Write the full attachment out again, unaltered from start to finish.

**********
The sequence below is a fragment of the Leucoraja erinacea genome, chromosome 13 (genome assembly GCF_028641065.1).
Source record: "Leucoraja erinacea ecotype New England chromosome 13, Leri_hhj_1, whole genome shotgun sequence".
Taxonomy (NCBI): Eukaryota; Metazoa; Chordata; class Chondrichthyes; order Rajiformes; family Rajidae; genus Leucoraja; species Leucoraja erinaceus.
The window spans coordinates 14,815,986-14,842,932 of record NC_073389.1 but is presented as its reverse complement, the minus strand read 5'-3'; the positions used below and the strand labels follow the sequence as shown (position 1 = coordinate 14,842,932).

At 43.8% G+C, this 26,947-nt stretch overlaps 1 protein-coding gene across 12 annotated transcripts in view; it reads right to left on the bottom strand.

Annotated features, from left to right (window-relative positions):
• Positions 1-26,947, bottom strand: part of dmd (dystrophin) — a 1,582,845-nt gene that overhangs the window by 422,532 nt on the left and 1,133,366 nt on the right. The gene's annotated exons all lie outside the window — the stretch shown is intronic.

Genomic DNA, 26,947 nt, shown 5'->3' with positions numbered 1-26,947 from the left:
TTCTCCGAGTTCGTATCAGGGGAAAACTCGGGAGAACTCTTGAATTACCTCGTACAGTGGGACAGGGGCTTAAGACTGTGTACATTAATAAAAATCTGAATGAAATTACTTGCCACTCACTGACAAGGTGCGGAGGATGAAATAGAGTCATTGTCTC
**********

The sequence below is a fragment of the Leucoraja erinacea genome, chromosome 13 (genome assembly GCF_028641065.1).
Source record: "Leucoraja erinacea ecotype New England chromosome 13, Leri_hhj_1, whole genome shotgun sequence".
Taxonomy (NCBI): Eukaryota; Metazoa; Chordata; class Chondrichthyes; order Rajiformes; family Rajidae; genus Leucoraja; species Leucoraja erinaceus.
The window spans coordinates 14,815,986-14,842,932 of record NC_073389.1 but is presented as its reverse complement, the minus strand read 5'-3'; the positions used below and the strand labels follow the sequence as shown (position 1 = coordinate 14,842,932).

At 43.8% G+C, this 26,947-nt stretch overlaps 1 protein-coding gene across 12 annotated transcripts in view; it reads right to left on the bottom strand.

Annotated features, from left to right (window-relative positions):
• Positions 1-26,947, bottom strand: part of dmd (dystrophin) — a 1,582,845-nt gene that overhangs the window by 422,532 nt on the left and 1,133,366 nt on the right. The gene's annotated exons all lie outside the window — the stretch shown is intronic.

Genomic DNA, 26,947 nt, shown 5'->3' with positions numbered 1-26,947 from the left:
TTCTCCGAGTTCGTATCAGGGGAAAACTCGGGAGAACTCTTGAATTACCTCGTACAGTGGGACAGGGGCTTAAGACTGTGTACATTAATAAAAATCTGAATGAAATTACTTGCCACTCACTGACAAGGTGCGGAGGATGAAATAGAGTCATTGTCTC